What does economics have to to do with finding a legal job? Everything! In determining where you want to practice, perhaps the most important factors are supply and demand. Does the local legal market need another attorney? Are any firms in the area hiring? If so, in what practice areas? Is there saturation or have there been recent legal layoffs? How is the local economy faring in general? These are all important factors you must consider before you commit to any legal market. And according to a study by Economic Modeling Specialists, Inc., nearly every jurisdiction except for Wisconsin, Nebraska, and Washington, D.C. has an oversupply of lawyers right now. What does this mean for you? It means that to find a legal job in an area that does not have great demand for attorneys, you will probably need to work harder, it will take longer, and your starting salary may be less. It also means that more than ever, you need to work one-on-one with a career counselor from your first year forward to ensure that you are ahead of the pack in your job search efforts. Contact Career Services for a counseling appointment in our office or via phone.
Category Archives: Salary and Employment Trends
Research recently reported by NALP indicates that aggregate starting private practice salaries fell an astonishing 20% for the 2010 class. “This downward shift in starting salaries is not, for the most part, because individual legal employers were paying new graduates less than they paid them in the past,” NALP Executive Director James Leipold explained in a recent press release. Rather, he attribures the fall to the fact that graduates found fewer jobs with large, high-paying law firms and many more found jobs with the smallest law firms. Based on this statistic, you would be better served to focus your job search efforts on small firms with 1 to 10 lawyers rather than medium to large firms since small firms are the ones hiring. Moreover, although they generally pay less than larger firms, small firms sometimes offer a better work-life balance. If you are determined to ultimately work in a large firm environment, you can start in a small firm, gain critical experience and develop a reputation for expertise in your practice area, which will make you marketable as a lateral hire for a large firm.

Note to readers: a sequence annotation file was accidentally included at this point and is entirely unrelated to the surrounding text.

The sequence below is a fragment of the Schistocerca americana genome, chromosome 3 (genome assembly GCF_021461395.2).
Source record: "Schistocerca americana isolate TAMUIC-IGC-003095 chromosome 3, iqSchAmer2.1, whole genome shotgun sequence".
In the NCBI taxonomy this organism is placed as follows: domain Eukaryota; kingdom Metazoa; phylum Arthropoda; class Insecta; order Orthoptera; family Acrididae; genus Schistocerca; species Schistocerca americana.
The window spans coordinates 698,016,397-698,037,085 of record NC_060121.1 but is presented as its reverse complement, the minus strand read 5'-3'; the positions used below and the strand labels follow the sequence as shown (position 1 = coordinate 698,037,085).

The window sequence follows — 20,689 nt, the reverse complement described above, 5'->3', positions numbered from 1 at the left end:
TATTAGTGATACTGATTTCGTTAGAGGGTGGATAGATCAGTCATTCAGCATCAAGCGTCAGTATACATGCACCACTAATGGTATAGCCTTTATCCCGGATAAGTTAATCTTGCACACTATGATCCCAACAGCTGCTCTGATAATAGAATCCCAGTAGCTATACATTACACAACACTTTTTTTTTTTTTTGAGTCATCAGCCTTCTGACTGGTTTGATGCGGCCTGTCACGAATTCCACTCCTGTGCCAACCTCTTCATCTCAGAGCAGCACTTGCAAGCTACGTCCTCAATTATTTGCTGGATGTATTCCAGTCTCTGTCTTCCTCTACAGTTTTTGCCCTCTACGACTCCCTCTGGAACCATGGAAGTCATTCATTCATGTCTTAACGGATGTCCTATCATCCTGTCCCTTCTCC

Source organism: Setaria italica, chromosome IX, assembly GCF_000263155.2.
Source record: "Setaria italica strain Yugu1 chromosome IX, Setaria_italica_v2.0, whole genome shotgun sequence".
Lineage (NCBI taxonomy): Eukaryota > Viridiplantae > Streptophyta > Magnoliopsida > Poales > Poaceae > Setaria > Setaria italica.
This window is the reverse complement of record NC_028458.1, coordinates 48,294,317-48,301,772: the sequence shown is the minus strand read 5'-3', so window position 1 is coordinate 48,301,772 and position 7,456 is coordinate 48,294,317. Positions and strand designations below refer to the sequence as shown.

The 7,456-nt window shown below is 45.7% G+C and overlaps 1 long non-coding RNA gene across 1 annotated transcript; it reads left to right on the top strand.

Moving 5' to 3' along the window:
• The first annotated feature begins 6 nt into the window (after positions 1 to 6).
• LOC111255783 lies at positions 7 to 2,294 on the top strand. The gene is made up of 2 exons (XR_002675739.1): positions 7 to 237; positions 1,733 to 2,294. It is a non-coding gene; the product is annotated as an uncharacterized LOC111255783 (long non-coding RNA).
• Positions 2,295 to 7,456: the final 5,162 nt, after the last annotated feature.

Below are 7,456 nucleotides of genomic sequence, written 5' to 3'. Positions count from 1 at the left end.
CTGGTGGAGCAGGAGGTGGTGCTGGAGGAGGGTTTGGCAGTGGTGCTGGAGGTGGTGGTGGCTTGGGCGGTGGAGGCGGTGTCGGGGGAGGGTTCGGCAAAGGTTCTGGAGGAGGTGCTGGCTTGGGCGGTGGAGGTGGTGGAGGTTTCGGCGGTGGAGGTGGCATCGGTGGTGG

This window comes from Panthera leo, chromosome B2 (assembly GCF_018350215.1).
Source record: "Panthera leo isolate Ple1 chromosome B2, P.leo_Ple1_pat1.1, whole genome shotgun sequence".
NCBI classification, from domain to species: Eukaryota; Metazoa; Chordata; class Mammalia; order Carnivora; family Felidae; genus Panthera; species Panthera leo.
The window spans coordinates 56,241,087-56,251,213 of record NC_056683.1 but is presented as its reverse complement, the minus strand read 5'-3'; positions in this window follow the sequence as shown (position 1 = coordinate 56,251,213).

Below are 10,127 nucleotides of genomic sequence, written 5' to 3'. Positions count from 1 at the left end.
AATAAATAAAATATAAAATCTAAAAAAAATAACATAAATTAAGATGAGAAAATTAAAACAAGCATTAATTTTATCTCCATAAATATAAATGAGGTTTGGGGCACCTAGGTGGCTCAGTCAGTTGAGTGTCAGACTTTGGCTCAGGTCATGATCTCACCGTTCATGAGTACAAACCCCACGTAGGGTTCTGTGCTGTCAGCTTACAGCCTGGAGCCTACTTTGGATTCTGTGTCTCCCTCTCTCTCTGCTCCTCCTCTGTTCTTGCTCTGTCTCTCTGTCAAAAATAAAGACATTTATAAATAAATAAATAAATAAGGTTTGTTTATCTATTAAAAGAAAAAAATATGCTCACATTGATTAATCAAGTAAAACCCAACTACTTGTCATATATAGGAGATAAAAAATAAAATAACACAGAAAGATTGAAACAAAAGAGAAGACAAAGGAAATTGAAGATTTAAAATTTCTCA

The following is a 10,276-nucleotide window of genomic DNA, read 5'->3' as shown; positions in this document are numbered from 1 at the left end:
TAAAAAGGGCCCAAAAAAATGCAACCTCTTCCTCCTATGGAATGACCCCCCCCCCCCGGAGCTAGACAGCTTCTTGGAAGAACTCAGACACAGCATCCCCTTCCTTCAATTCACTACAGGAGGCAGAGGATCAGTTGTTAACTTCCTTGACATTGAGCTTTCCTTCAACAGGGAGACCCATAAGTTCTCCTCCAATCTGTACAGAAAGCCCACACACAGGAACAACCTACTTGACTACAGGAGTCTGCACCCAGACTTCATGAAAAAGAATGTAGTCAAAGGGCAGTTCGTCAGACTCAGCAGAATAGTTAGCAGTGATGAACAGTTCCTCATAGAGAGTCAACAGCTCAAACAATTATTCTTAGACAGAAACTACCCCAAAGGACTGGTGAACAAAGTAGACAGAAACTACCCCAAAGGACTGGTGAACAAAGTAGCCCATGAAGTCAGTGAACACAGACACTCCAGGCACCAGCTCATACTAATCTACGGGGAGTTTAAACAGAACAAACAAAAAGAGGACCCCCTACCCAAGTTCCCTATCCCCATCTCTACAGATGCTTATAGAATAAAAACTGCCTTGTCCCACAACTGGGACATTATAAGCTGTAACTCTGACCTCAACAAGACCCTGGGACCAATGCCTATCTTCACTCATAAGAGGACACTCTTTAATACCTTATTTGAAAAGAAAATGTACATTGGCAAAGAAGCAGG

Each year, salary and employment trends of recent law graduates are analyzed in Jobs & JDs: Employment and Salaries of New Law Graduates. Through NALP, we recently received a peek at the 2010 statistics, which reveal that a slight majority of employed graduates obtained their first job at a law firm. Also, jobs in small firms outnumbered those in firms of more than 100 lawyers for the first time since 1997. In addition, the percentage of law students hanging their own shingle for a solo practice increased. What does this information mean for you? It continues to be a very competitive market, but law firms are still the legal employer of choice for recent graduates. For the best result, focus your efforts on small firms. Schedule an individual appointment with a Career Services Counselor to review your application materials and to plan your job search strategy to maximize your marketability.